“Investigative journalism is very risky and challenging especially as a woman, every time I leave my house, I am aware of the risk I am putting myself in, anything can happen to me,” said Naipanoi Lepapa, a freelance investigative journalist based in Kenya. Jamlab spoke to Lepapa about her investigative piece on surrogacy agencies in Kenya, which exploit young women.
Lepapa said that before a journalist undertakes any investigation, they should have a plan and assess the risks. She advised that journalists should never go to an interview alone, “always have someone that you trust with you”. Lepapa said she struggled to get sources to speak to her and decided to go undercover by wearing wigs and using pseudo names. “Undercover journalism is tricky but sometimes it is the only way for you to get information,” she said.
However, Lepapa warned that undercover journalism can be dangerous and should be the last option. “If you have options to get information, then don’t go undercover, it is risky and people can uncover you”.
The downside of freelance journalism
“It is important to work with other people or organisations because physical safety is not the only threat or concern, there are also lawsuits. As a freelancer it can be very challenging as I don’t know have the money to fight these lawsuits,” said Lepapa.
During her investigation she had the support of Finance Uncovered – an investigative journalism training and reporting project. As well as the assistance of an organisation that supports journalists in distress (JID). The organisation assisted her with security plans, risk assessments and solutions on the ground during her investigation. Lepapa was sent a defamation letter by one of the surrogacy agencies that she was investigating and was able to deal with it through the assistance of Finance Uncovered legal team, The Elephant legal team and Africa Uncensored
However, Lepapa noted that many freelance journalists do not have the support or the financial assistance for investigating stories, which makes it difficult.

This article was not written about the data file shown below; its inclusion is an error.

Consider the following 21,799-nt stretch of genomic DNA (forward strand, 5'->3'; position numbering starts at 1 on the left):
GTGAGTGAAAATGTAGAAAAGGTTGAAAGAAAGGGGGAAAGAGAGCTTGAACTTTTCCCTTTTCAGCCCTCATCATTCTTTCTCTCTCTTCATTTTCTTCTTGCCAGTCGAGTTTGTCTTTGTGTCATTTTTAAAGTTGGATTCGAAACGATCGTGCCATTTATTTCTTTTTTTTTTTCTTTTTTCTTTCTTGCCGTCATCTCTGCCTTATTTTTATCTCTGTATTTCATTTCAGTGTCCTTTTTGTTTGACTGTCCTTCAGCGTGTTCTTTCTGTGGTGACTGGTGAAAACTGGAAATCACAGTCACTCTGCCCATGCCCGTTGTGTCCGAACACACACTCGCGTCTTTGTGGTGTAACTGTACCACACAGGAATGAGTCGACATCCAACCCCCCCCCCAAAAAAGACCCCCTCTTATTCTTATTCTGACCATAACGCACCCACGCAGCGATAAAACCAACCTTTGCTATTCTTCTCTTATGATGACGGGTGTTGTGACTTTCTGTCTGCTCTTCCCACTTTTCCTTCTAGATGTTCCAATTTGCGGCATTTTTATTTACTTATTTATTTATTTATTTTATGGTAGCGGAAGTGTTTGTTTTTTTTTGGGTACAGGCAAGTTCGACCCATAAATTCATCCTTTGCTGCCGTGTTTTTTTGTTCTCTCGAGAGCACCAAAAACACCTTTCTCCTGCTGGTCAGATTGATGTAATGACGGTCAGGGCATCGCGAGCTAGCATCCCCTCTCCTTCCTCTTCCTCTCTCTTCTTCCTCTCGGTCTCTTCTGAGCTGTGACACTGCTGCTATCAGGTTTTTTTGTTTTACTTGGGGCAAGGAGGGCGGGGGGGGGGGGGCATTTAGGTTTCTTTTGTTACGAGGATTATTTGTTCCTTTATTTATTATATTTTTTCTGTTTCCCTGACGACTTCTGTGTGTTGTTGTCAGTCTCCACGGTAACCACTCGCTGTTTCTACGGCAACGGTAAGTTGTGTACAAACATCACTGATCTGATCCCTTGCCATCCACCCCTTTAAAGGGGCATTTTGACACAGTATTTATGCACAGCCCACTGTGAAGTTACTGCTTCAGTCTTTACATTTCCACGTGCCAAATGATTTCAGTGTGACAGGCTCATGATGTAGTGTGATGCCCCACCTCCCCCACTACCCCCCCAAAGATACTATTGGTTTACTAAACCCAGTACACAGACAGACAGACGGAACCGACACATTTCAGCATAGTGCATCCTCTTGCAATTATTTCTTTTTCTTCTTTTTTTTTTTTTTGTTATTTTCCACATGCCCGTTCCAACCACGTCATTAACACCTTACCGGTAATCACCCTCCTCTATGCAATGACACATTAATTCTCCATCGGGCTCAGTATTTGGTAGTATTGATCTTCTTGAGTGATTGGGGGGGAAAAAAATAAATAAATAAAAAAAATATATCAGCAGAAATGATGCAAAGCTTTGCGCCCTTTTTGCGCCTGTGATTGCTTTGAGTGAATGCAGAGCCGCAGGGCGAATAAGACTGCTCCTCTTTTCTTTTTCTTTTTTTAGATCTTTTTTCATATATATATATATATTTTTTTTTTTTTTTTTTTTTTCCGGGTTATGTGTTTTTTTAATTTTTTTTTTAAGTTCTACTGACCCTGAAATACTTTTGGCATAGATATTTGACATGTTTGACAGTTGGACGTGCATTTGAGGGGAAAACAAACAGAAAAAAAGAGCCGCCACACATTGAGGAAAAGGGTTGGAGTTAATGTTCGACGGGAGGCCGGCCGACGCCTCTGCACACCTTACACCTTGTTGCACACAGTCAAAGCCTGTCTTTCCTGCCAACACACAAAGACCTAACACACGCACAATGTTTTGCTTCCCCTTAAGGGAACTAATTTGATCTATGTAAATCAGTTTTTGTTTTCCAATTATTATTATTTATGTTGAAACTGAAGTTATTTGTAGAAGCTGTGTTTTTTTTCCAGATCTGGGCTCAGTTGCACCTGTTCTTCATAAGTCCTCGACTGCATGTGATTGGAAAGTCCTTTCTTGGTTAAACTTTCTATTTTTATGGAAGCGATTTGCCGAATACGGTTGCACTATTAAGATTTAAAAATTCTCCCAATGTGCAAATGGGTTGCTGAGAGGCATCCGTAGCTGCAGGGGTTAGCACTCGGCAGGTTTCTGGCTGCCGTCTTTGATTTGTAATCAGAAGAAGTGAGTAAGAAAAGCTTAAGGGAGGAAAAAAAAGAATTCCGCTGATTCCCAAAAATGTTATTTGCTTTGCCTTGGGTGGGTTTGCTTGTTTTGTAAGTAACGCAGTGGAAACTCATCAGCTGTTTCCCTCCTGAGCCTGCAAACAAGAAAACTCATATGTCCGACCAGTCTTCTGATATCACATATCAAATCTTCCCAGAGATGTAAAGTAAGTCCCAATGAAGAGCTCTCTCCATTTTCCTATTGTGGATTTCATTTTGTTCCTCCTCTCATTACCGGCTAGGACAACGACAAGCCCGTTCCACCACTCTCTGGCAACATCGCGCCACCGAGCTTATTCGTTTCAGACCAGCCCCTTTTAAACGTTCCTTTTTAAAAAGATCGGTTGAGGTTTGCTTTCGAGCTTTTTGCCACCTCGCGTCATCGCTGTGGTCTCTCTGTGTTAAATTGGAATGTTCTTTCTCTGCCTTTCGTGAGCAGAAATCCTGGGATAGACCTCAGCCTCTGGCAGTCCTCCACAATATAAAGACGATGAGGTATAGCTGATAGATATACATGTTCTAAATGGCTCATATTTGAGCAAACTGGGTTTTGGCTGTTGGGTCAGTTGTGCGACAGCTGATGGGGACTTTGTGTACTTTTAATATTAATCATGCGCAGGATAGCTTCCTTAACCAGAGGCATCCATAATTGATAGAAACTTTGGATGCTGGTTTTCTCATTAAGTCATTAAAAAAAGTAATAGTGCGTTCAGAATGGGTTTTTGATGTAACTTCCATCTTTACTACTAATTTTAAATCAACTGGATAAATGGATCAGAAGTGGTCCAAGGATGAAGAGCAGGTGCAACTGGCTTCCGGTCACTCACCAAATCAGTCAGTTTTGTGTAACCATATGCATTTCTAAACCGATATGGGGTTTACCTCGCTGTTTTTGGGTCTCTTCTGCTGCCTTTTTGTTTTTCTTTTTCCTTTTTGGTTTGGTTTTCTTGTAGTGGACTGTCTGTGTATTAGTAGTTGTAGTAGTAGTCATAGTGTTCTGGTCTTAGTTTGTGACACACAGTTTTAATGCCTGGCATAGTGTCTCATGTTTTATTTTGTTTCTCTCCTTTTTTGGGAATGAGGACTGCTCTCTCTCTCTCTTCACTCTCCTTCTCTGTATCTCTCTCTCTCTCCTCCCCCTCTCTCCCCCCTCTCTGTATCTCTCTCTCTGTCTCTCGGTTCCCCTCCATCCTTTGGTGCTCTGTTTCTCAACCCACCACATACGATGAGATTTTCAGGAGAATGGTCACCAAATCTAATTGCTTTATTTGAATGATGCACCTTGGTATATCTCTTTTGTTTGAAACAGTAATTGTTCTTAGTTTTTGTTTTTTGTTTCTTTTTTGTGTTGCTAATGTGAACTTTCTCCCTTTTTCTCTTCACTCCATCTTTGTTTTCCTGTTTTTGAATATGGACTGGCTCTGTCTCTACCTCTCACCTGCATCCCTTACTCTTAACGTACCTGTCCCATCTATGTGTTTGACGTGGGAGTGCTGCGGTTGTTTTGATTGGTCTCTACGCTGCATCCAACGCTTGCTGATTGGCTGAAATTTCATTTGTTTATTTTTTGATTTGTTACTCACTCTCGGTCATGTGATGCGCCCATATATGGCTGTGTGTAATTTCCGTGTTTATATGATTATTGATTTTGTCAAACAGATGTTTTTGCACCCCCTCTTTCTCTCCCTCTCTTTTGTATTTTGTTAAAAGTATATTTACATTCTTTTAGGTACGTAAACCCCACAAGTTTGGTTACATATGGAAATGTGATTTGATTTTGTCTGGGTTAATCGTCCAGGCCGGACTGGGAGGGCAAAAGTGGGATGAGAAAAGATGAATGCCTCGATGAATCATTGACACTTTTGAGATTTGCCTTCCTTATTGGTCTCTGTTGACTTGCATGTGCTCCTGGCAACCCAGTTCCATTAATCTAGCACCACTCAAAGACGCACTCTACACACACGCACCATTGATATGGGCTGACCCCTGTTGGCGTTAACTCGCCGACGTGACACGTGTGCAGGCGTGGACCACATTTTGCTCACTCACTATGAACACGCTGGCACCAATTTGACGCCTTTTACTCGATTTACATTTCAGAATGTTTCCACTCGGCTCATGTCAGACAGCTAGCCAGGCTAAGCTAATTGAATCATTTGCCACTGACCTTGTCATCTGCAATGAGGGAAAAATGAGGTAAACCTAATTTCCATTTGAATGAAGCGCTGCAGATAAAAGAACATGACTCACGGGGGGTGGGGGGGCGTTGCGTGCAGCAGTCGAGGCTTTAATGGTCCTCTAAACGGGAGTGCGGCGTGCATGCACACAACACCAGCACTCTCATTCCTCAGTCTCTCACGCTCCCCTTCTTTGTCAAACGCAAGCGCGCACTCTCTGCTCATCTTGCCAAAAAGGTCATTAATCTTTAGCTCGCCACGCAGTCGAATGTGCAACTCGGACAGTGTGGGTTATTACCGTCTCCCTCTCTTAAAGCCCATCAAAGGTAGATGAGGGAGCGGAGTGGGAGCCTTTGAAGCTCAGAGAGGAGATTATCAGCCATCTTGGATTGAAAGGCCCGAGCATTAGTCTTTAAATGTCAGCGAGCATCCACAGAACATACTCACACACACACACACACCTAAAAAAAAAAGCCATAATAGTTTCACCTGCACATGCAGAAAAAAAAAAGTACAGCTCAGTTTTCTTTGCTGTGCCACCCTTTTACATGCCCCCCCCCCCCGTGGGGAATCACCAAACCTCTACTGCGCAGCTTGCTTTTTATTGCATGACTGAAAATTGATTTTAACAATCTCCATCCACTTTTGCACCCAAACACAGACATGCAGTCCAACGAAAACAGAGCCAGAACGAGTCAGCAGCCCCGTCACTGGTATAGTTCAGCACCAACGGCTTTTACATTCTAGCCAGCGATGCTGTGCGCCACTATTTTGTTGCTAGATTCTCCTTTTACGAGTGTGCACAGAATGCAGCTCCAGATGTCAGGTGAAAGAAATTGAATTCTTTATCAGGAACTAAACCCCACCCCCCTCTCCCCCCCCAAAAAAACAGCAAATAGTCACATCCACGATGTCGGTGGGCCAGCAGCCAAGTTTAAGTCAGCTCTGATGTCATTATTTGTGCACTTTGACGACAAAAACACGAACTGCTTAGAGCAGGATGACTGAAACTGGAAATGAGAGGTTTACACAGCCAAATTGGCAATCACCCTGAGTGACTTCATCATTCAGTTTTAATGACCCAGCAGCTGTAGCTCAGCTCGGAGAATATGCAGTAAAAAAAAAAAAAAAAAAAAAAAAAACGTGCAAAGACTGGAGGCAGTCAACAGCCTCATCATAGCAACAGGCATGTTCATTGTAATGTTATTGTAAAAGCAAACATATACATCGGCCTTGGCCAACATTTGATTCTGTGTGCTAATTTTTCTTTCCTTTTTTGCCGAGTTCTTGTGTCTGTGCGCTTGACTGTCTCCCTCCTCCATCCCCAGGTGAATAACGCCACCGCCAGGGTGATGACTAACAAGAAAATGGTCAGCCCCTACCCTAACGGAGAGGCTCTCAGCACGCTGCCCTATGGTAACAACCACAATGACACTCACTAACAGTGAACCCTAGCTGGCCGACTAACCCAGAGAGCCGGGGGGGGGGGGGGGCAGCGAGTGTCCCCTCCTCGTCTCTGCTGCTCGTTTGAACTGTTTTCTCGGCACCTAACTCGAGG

She spoke about how challenging it can be for a freelance journalist in Kenya. “When I started out as a freelance journalist, I attempted to get editors or media outlets interested in my story ideas but none were approved. I was terrible at writing story pitches that I always got no replies or got so many rejections. Sometimes I desperately shared my ideas with editors and local journalists hoping to get help but I always ended up scooped,” she said.
She added that “the freelancing industry is male-dominated and most times, a man would want sex in exchange for the help. Sometimes, I was told the industry was too crowded. Freelancers in Kenya are disrespected and most media associations run on favoritism”.
Journalism and mental health
Lepapa said that investigating and interviewing the women who had been exploited by surrogacy agencies had an impact on her mental health “Listening to the donors who wanted justice and change, it affected my mental health, and it was a difficult story to investigate, I struggled to find sources, it was a story with so many rollercoasters,” said Lepapa. “I suffered, I secluded myself trying to finish it.”
During her investigation, she received threats from the surrogacy agencies, and she feared for her life. “The story really affected me and my anxiety was high, I didn’t have a life and I was afraid for my life,” she said. “For several months, weeks I lived in fear, and I had to change homes.”
She said that the mental health of journalists is often not taken into consideration and it is important for journalists to have access to therapy especially journalists covering trauma and violence. “It is so easy for someone to fall into depression, in a dark hole.”
Lepapa’s passion for investigative journalism and her desire to see a change in her community and country is what drives her. “I tell stories, so there can be change, so if these surrogacy agencies are prosecuted and a law has been put in place that protects surrogates and children, it is a big win for me.” she said.
Lepapa said the surrogacy story, “is not a Kenyan story, it is also an African story. These surrogacy agencies are in Africa”, as many women continue to be exploited by these agencies.
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